One of the first things you need to implement a new project management office (PMO) successfully is management buy-in. Having the business leaders on board with the actions you want to take and changes you want to implement will make everything else progress much smoother.

Of course, the business will have already identified a need for a PMO before commissioning and setting it up. However, you will still need to make sure the management team continue their support as you set your PMO up for success.

  • We’re going to share with you five ways you can secure management buy-in at the start of your PMO journey, looking at:
    Why you need management buy-in
  • Five ways to ensure management buy-in
  • What’s next after management buy-in

Why do I need management to buy into the PMO I’m setting up?

You need management buy-in for your PMO to ensure leaders know what you’re doing with your office and why you’re doing it. You are going to be pushing through changes that could affect a lot of projects and business areas, so having leaders on-side is important.

It’s likely that your PMO will be a business expense – although as your PMO matures, you may be able to start to demonstrate an ROI. When you cost the business money, you need to make sure those who hold the purse strings see why the expense is important.

You also want to make sure there won’t be a block put in your way. If you experience pushback from project managers, for example, you need to have engaged management who can ensure those problems are dealt with.

How do I ensure management buy-in to make my PMO a success?

We’ve identified five steps that you can take to bring the business management along with you as you create your new PMO:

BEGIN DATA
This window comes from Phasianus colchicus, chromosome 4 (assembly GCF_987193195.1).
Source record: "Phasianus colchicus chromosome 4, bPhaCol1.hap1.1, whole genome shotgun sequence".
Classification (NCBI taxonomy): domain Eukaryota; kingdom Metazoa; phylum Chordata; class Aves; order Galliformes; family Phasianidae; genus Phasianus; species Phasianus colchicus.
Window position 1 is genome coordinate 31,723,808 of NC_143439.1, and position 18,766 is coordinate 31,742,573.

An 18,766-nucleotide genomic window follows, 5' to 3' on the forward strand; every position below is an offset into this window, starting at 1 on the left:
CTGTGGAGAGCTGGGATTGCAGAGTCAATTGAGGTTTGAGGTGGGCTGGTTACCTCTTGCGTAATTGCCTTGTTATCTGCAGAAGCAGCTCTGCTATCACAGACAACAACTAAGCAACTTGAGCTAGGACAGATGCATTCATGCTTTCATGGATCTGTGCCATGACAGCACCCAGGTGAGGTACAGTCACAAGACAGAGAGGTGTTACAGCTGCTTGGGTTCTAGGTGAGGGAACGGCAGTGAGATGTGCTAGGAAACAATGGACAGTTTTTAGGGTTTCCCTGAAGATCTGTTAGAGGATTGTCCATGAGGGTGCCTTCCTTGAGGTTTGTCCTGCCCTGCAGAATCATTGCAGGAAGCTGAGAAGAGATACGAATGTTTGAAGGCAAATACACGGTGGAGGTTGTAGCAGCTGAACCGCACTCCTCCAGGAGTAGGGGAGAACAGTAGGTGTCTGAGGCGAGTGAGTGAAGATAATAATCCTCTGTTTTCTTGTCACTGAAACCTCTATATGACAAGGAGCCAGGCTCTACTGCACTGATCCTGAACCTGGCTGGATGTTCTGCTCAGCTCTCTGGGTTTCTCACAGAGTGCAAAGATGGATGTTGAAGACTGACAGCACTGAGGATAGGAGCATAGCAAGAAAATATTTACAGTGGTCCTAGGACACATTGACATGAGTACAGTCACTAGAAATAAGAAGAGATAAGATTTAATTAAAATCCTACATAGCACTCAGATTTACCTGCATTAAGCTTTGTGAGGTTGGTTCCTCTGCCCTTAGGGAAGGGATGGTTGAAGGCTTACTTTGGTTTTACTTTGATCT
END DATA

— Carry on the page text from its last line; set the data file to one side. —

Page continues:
1. Identify the leaders to work with – As you start to set up your PMO, you will start to understand the leaders who you will need to work closely with. These are the ones to focus your relationship building on since they can dictate your success – or otherwise.
  2. Share the benefits of your PMO – People need to know what you will add to the business to really support it. Draw a line from your intended work and outputs to the business goals and strategy, so the value is clear to see.
  3. Define your PMO scope and activities – Make it clear what your PMO will – and won’t – do. This will make sure expectations are clear from the start, and when you are taking over a set of activities, they won’t be duplicated by another department.
  4. Provide data for your existence – The PMO has been commissioned for a reason, so take the time to look at the past performance of projects and see what’s gone wrong. Use this data and your scope of activities to show how you will make business improvements.
  5. Work with your sponsor – Sometimes, your PMO will be assigned a sponsor at inception; other times you need to seek out a C-suite sponsor. Make sure you work well with them, keep them updated, and give them wins to share with their colleagues.

Working with management from the beginning should make sure they support your PMO in the long run.

What’s the next step after management buy into my PMO?

You will need to continuously work with the business management to ensure they support your office. If you leave your PMO “ticking along” it can be easy for everyone to forget why it was needed in the first place.

Keep up your communications and regularly report on the improvements you see in projects.

Getting management buy-in to ensure PMO success

When you secure management buy-in for your PMO, you will lay the foundation stone for its success. You will have the support of influential people to drive your agenda forward.